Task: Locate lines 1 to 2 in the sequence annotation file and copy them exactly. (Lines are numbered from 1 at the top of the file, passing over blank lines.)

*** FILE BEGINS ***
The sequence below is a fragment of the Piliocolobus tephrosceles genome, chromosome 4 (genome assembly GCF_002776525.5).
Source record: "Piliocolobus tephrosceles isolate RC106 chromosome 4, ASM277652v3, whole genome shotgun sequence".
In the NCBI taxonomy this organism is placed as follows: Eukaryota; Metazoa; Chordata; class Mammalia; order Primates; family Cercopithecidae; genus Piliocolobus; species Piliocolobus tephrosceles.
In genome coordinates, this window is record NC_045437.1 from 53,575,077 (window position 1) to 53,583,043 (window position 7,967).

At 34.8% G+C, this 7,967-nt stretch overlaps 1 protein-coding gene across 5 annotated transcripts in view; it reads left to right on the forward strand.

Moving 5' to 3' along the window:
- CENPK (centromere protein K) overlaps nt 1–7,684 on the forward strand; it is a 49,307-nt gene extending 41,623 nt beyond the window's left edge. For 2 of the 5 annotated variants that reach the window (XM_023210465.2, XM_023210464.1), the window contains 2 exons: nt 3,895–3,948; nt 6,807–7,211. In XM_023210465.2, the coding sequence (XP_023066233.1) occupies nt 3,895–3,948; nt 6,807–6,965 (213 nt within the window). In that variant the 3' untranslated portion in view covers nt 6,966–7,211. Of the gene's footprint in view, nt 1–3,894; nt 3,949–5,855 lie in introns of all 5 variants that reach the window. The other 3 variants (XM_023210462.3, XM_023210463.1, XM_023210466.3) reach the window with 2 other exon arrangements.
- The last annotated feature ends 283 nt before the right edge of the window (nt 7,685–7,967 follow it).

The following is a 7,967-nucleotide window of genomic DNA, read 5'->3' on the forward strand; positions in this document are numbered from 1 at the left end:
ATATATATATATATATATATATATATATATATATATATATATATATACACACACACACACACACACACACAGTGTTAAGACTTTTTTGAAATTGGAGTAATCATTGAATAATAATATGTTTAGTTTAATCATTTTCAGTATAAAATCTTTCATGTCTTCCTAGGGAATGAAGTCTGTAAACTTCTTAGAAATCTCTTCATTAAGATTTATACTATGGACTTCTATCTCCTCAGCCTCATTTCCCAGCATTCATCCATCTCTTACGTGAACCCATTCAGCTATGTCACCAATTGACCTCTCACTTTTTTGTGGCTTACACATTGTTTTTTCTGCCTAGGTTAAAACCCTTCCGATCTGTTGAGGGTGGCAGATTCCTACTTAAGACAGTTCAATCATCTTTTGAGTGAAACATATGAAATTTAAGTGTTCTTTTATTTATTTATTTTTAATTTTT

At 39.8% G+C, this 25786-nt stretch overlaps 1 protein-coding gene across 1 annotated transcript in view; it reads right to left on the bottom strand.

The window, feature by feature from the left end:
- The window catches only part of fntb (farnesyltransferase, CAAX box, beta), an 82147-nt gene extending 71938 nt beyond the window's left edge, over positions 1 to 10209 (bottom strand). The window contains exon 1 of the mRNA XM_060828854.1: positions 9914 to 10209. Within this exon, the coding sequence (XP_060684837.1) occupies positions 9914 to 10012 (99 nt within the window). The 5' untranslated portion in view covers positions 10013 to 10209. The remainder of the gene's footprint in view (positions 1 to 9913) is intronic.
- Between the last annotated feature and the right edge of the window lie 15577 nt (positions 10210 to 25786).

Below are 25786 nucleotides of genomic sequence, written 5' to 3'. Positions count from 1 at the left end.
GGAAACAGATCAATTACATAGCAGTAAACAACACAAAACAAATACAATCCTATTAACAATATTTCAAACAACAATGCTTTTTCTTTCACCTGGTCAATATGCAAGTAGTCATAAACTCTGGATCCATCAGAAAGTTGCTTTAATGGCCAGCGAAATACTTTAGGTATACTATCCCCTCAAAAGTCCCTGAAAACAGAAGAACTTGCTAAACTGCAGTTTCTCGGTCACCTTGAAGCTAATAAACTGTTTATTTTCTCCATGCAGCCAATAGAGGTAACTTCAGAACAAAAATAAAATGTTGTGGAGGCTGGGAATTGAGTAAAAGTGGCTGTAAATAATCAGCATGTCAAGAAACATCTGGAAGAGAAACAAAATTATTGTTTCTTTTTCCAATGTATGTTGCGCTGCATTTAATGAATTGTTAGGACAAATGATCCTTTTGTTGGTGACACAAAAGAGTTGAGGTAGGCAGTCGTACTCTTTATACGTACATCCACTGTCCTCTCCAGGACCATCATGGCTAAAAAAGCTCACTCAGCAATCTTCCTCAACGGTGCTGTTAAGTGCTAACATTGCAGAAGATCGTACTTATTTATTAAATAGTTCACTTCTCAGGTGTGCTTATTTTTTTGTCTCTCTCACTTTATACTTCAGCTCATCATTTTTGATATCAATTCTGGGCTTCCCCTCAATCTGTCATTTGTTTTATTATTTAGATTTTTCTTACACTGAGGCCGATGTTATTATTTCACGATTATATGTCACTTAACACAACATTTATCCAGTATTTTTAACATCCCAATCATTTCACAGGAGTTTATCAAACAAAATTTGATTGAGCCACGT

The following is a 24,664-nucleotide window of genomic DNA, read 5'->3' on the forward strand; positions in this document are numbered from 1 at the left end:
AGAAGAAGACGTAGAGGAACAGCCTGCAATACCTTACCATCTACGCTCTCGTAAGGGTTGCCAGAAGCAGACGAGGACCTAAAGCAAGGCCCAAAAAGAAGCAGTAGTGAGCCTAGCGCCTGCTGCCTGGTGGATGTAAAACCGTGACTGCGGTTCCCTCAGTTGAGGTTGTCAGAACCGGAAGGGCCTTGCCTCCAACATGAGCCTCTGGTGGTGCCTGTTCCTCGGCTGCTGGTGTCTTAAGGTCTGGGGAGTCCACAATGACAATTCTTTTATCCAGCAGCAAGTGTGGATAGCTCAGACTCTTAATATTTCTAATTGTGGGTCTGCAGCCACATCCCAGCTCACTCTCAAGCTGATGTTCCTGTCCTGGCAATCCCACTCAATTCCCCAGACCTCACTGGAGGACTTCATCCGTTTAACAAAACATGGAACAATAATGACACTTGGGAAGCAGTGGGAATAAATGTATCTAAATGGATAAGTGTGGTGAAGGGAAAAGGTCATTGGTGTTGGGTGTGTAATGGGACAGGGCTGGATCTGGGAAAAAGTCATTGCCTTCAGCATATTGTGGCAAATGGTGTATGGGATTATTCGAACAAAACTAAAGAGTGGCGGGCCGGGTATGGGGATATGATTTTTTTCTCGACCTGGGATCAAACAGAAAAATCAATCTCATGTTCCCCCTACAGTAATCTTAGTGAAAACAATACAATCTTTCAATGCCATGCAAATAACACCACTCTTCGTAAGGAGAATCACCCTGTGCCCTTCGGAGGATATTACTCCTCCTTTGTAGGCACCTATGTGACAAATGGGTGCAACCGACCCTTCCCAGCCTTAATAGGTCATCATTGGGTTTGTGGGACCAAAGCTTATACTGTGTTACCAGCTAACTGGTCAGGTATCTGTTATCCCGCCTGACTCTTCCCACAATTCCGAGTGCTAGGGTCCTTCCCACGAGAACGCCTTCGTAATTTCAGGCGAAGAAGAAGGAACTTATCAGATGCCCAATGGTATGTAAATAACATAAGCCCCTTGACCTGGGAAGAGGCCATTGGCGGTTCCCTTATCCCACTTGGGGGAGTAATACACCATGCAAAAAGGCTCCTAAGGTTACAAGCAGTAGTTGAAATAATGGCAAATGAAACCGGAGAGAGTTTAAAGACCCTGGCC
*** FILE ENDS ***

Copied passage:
The sequence below is a fragment of the Piliocolobus tephrosceles genome, chromosome 4 (genome assembly GCF_002776525.5).
Source record: "Piliocolobus tephrosceles isolate RC106 chromosome 4, ASM277652v3, whole genome shotgun sequence".